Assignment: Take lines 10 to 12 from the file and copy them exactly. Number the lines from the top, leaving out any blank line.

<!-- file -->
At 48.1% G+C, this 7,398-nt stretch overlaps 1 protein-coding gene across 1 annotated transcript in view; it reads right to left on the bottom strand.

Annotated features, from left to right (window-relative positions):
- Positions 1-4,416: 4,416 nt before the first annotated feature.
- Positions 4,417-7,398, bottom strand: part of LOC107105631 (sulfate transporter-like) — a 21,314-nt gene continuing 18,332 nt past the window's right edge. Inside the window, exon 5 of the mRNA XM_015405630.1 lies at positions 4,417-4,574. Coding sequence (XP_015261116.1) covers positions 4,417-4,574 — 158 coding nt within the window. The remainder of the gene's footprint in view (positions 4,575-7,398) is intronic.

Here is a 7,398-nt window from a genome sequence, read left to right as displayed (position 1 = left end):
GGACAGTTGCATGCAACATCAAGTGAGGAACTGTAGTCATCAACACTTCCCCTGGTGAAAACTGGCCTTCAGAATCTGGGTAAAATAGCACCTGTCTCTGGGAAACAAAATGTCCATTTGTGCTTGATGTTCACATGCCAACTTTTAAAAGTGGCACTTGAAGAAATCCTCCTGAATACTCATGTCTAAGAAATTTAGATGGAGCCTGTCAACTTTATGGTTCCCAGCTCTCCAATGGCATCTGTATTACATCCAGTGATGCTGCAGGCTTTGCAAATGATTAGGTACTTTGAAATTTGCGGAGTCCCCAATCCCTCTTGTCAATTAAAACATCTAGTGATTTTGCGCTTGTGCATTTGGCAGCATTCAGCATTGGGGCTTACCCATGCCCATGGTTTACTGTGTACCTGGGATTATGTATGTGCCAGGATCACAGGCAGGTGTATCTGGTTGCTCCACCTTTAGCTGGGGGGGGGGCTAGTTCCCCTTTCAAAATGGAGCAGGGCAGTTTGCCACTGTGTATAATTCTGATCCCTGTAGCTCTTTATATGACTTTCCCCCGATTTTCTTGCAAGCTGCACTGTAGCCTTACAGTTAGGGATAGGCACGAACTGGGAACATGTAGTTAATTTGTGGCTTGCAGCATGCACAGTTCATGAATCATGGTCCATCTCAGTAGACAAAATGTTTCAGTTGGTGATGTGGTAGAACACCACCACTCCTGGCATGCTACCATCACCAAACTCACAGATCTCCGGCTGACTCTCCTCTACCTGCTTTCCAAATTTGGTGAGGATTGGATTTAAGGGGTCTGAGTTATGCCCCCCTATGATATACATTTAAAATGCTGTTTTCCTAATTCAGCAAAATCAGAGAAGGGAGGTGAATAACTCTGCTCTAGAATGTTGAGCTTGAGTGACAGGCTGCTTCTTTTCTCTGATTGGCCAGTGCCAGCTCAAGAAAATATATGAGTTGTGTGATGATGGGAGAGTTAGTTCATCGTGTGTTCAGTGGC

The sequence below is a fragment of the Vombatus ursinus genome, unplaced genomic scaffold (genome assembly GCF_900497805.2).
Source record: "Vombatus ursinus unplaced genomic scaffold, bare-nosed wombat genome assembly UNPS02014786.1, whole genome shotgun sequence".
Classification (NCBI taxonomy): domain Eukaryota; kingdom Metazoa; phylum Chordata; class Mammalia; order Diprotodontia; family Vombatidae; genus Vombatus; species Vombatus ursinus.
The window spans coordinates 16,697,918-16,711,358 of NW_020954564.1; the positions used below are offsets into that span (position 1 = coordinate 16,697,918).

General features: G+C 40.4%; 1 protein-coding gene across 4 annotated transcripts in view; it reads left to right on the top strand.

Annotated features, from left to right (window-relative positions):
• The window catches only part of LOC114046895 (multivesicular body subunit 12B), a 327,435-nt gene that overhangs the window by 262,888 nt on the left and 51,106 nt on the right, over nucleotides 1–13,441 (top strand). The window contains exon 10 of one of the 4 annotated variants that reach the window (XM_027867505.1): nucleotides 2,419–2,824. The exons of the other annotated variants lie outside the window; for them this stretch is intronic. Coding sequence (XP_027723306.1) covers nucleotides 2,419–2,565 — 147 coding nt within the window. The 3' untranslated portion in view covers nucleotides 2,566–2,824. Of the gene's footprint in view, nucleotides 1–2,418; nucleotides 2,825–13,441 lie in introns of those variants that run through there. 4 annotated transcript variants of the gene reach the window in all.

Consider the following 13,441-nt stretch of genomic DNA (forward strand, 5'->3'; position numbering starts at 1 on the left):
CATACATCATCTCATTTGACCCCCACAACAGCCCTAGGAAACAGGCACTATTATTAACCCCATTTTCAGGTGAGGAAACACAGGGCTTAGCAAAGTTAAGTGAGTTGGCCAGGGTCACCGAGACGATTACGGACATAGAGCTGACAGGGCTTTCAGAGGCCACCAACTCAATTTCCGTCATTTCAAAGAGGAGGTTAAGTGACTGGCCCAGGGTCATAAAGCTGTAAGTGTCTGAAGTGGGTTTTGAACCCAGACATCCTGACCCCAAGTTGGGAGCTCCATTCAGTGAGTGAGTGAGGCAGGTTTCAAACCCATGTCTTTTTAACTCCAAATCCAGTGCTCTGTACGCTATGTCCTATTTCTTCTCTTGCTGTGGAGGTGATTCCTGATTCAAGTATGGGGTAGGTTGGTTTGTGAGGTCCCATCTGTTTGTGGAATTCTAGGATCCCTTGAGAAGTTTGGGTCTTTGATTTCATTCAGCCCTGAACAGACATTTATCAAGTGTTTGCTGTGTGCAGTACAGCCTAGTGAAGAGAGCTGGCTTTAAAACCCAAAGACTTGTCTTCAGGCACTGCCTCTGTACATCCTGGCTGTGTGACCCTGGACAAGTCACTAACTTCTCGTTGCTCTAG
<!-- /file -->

The window spans coordinates 16,697,918-16,711,358 of NW_020954564.1; the positions used below are offsets into that span (position 1 = coordinate 16,697,918).

General features: G+C 40.4%; 1 protein-coding gene across 4 annotated transcripts in view; it reads left to right on the top strand.

Annotated features, from left to right (window-relative positions):